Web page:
Dialog Box



In 2012 we took our five-year-old son Damian to the Paediatrician. He had had a few health concerns and we thought that we might get a diagnosis of ADHD; we hadn’t considered anything seriously concerning beyond that. Our Paediatrician immediately knew he had a Lysosomal Storage Disorder and Damian was then tested for Mucopolysaccharidosis type I. The results came back negative, but by this time I had Googled all 50 of the Lysosomal Storage Disorders and agreed with our Paediatrician.  Our daughter Jesse-Rose had similar symptoms as Damian so we knew whatever Damian’s diagnosis Jesse-Rose was likely to have it also.


It took another five months for a diagnosis, during which time we visited the metabolic clinic to confirm Mucolipidosis III, which is very similar in symptoms to Mucopolysaccharidosis I, but rarer. We went in expecting ADHD and were completely and utterly thrown into a diagnosis that is degenerative and had no cure.


Damian and Jesse-Rose currently have bone pain, stiff joints & fatigue, and need assistance with dressing and daily activities. They both have a wheelchair, but Damian has to use his 99% of the time because of avascular necrosis of his hips, which has caused one leg to be shorter than the other. Both Damian and Jesse-Rose become easily fatigued and often have to nap after school, sometimes during school too. This also means that they can't do much physically. Mucolipidosis III is a progressive disease, which only gets worse as they get older. Damian has heart abnormalities and may need valve replacements as he gets older, which also leads to the possibility that it may develop into corneal clouding and require corneal transplants. About half of people with this condition have mild intellectual disability or learning difficulties. There is only minimal treatment, for Mucolipidosis III leaving patients with the reactive surgeries as the only option. Generally people with Mucolipidosis III survive into adulthood, but they may have a shortened life span.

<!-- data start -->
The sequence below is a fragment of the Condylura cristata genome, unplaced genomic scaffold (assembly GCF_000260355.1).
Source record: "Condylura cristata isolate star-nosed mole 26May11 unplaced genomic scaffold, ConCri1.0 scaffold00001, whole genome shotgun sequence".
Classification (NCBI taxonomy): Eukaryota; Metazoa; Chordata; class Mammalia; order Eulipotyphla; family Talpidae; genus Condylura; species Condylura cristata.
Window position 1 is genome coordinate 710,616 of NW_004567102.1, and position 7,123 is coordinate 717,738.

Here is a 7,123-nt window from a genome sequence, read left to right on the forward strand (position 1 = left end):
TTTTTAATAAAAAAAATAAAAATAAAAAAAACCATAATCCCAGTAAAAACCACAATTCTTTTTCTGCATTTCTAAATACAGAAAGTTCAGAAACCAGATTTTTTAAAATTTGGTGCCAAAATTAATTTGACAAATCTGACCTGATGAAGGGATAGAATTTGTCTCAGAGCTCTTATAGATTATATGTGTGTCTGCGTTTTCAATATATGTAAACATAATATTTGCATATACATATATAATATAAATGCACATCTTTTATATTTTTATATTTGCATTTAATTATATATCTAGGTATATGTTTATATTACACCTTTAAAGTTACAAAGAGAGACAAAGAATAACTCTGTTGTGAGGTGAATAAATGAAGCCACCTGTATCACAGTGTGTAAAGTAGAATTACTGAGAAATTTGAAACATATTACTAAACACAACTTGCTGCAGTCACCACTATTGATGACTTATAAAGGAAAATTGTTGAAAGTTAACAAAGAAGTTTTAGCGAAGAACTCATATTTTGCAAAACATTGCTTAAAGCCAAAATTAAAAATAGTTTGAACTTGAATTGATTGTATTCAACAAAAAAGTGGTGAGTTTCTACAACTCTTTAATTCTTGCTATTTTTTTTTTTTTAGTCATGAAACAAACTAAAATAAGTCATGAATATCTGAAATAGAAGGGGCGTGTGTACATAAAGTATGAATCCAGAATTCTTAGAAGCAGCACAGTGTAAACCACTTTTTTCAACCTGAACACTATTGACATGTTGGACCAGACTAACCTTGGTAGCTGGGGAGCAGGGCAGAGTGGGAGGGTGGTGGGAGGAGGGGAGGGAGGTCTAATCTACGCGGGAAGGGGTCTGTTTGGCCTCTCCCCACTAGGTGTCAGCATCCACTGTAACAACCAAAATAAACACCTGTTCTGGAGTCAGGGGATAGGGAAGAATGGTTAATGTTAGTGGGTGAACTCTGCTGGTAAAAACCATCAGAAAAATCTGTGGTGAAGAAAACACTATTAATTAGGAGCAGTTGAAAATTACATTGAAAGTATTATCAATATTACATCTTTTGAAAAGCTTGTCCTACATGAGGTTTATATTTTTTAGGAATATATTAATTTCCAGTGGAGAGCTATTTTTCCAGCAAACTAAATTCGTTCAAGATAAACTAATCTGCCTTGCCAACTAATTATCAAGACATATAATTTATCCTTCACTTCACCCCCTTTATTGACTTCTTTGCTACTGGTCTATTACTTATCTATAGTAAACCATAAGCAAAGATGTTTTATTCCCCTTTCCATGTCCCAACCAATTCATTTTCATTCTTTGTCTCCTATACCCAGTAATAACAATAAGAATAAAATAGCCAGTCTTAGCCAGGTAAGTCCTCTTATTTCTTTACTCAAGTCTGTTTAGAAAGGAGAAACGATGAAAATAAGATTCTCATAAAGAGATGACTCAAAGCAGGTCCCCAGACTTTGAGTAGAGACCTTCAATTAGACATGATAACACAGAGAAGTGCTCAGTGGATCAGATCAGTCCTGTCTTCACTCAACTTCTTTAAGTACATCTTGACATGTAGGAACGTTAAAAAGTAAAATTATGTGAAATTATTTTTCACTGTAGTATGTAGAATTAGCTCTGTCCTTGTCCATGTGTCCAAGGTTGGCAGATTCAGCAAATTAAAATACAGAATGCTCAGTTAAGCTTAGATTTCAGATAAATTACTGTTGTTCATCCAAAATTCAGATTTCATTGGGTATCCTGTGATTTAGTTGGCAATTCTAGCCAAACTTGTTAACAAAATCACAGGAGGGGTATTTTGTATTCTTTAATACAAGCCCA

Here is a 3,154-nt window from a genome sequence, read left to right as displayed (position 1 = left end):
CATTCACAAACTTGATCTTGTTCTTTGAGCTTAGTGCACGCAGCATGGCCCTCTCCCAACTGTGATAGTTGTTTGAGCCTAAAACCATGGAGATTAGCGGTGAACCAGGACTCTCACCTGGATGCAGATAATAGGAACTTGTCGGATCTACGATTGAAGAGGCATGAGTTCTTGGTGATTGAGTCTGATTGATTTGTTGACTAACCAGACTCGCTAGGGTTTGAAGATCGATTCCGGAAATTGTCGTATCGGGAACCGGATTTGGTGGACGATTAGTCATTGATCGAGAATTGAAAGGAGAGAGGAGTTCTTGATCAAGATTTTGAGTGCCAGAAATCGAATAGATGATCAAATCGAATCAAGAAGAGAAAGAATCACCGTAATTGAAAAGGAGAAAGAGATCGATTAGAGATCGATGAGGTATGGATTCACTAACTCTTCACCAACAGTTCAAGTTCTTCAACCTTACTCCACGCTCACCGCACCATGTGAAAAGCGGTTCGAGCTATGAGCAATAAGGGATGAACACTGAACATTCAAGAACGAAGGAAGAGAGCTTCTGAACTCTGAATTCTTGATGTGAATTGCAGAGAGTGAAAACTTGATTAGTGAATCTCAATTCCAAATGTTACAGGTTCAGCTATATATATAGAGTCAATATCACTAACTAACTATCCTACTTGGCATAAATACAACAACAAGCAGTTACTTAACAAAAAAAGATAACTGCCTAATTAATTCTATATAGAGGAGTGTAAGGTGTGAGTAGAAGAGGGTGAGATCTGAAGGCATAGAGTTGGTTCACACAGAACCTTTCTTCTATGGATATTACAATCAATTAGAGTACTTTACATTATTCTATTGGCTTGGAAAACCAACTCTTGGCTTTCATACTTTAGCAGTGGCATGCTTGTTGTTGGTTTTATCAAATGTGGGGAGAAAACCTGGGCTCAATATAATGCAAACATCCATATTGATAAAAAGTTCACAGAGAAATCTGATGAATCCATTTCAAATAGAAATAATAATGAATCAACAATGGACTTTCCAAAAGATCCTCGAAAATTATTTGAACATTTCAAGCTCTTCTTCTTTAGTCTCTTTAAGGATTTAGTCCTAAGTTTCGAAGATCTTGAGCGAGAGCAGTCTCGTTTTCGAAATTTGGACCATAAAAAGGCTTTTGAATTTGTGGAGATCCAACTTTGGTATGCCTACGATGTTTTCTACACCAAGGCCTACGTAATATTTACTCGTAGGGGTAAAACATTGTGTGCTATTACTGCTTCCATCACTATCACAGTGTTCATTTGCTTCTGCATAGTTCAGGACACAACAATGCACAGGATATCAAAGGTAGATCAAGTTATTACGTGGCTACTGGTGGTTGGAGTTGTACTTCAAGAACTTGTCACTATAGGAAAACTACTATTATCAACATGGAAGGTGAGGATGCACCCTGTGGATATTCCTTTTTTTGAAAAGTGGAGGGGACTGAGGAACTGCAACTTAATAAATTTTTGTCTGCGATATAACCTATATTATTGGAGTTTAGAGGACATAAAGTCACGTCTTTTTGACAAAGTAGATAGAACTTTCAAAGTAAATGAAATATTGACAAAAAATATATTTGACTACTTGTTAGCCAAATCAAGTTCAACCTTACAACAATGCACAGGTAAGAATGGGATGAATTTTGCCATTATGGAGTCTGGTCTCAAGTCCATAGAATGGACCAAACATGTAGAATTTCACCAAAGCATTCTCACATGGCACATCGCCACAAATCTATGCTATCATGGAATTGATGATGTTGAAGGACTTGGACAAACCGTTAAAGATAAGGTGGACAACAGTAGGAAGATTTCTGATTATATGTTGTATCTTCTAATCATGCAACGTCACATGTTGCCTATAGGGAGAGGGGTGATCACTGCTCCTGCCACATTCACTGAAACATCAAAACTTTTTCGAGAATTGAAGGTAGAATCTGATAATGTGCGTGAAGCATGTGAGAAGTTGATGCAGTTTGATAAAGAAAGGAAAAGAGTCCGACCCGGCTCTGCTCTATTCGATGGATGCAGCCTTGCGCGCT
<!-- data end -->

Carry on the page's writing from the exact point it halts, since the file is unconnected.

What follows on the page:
Damian & Jesse-Rose see a number of specialists to monitor their disease. They have six monthly appointments with their Paediatrician who is also their Rhuematologist and Pain Doctor. They see three separate Orthopaedic Specialists, to monitor their spine, neck, and hands. They also have annual check ups to see a heart specialist, ophthalmologist, physiotherapists and occupational therapists. This allows for early intervention when surgeries are needed before there is serious degeneration. With no cure, each symptom is treated with surgery and increasing reliance on pain relief as the Lysosomal storage increases. Hydrotherapy helps their stiff joints, but because they are so young, 11 & 9, they are very exuberant in the pool and fatigue sets in very fast. We are going to try hydrotherapy again in a few years once they understand their energy output equals how long they can participate.


There has previously been no research into Mucolipidosis III because of the rarity. This year that changed when the Mucolipidosis families fundraised internationally and we were able to attract the interest of researchers for Gene Therapy Replacement. This brings so much hope to us that Damian and Jesse-Rose might have a potential cure in the future, but Australia needs a nationally coordinated program of research on rare diseases that is informed by patients and carers.